Merck's third quarter sales increased 2 per cent to $6.0 billion and its operating profits increased by over 350 per cent to $5.0 billion after it sold its share in Merial, its animal health joint venture, to Sanofi-Aventis in order to enable the Schering-Plough merger to gain regulatory approval.
Meanwhile, in its last set of reported quarterly results before its merger with Merck, Schering-Plough saw sales drop 2 per cent to $4.5 billion and operating profits fall 7 per cent to $612 million. However, with three out of its 'five pipeline stars' now on the market, the company looks well positioned to grow its sales in the future.
Pfizer streamlines R&D
Following its $68 billion acquisition of Wyeth, Pfizer has announced that it will be streamlining its R&D efforts into five central research hubs and nine specialised research centres, compared with the 20 sites the newly merged company currently has.
The central hubs will be based in Cambridge, Massachusetts; Groton, Connecticut; Pearl River, New York; La Jolla, California; and Sandwich, UK. Pfizer plans to close its R&D centres in Princeton, New Jersey; Chazy, Rouses Point and Plattsburgh, NewYork; Sanford and Research Triangle Park, North Carolina; and Gosport, Slough/Taplow, UK, reducing its R&D footprint by 35 per cent.
The company recently reported that its third quarter operating profits increased 46 per cent to $3.9 billion as aggressive cost-cutting and headcount reduction helped offset the company's sales falling 3 per cent to $11.6 billion. The company has shed some 6500 jobs so far this year and a further 13,500 jobs are scheduled to go. The timing of the merger means that Pfizer has not had to release Wyeth's results, but most worryingly the pharma giant's R&D expenditure dropped by 13 per cent to $1.6 billion compared to the same period last year.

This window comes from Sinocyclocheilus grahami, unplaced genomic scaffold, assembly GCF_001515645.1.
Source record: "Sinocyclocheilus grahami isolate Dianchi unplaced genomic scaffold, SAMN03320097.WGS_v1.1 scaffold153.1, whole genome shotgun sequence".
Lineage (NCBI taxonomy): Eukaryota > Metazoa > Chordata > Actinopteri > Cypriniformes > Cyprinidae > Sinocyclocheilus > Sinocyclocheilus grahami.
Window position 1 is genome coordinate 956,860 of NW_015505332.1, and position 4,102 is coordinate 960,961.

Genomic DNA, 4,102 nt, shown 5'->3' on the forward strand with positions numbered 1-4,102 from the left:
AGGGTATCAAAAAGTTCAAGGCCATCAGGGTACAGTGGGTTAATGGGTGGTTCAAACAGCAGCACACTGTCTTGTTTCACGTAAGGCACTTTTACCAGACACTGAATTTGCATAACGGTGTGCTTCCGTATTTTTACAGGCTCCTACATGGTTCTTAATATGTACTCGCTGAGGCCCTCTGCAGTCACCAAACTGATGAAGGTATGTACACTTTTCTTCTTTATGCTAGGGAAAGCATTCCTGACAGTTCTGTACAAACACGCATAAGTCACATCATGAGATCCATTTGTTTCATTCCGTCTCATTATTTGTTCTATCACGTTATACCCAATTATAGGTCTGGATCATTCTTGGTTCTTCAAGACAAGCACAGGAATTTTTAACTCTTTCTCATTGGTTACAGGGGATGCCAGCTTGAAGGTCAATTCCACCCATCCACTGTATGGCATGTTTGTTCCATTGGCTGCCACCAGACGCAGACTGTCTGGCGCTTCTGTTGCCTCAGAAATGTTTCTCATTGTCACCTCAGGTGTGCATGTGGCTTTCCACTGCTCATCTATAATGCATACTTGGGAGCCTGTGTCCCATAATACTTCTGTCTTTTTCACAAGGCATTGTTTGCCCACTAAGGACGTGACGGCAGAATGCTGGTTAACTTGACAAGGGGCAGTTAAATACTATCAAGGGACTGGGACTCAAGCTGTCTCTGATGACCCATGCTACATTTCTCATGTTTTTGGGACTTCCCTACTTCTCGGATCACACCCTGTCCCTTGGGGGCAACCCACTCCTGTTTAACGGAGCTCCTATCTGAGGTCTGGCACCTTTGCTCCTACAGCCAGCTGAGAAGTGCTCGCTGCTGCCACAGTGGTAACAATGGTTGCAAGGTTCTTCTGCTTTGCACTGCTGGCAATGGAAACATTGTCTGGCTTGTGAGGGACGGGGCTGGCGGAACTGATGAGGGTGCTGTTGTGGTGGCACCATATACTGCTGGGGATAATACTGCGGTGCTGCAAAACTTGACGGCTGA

Quintiles and AZ tie the knot
Contract research organisation Quintiles is to 'assume the operational responsibilities for the majority of AZ's clinical pharmacology delivery'.
According to Anders Ekblom, executive vice president for global drug development at AZ, 'this model gives us access to the right scientific and medical expertise plus the quality, flexibility and capacity we need to work efficiently and cost-effectively to deliver these studies.'
Novartis looks east
Novartis has said it will invest $1 billion (£603 million) over the next five years to build 'the largest pharmaceutical R&D institute in China' in response to the country's increasing demand for healthcare. The company estimates that the move will increase the number of research associates it employs at the Novartis Institute for BioMedical Research (CNIBR) in Shanghai from 160 to over 1000.
Novartis is expanding its research base in China
'We are confident that our expanded investment in R&D will result in innovative therapies for patients in China and other countries nurtured by the growing scientific excellence in China,' said Daniel Vasella, Novartis's chief executive.
The company has also spent $125 million on buying an 85 per cent stake in the Chinese vaccine maker Zhejiang Tianyuan Bio-Pharmaceutical to expand its 'limited presence in this fast-growing market segment'.
Fresh Tysabri infection fears
The European Medicines Agency (EMEA) has begun a review of the benefits and risks of taking Biogen Idec and Elan's multiple sclerosis drug Tysabri, following reports of more cases of the potentially deadly brain infection progressive multifocal leukoencephalopathy (PML).
The number of PML infections in Tysabri users has increased to 23 since the drug was reintroduced in July 2006 and the US Food and Drug Administration (FDA) is currently in talks with the companies to discuss changing the label on Tysabri and whether there is a link between the risk of PML and the length of treatment.
Meanwhile, Genentech (now wholly owned by Roche) and Biogen Idec have said that a third arthritis patient taking Rituxan (rituximab) has developed PML, scuppering their plans of getting the drug approved by the FDA for use in arthritis patients 'in light of the number of effective [rheumatoid arthritis] treatments currently available to patients in earlier stages of the disease'.
HPV vaccine war heats up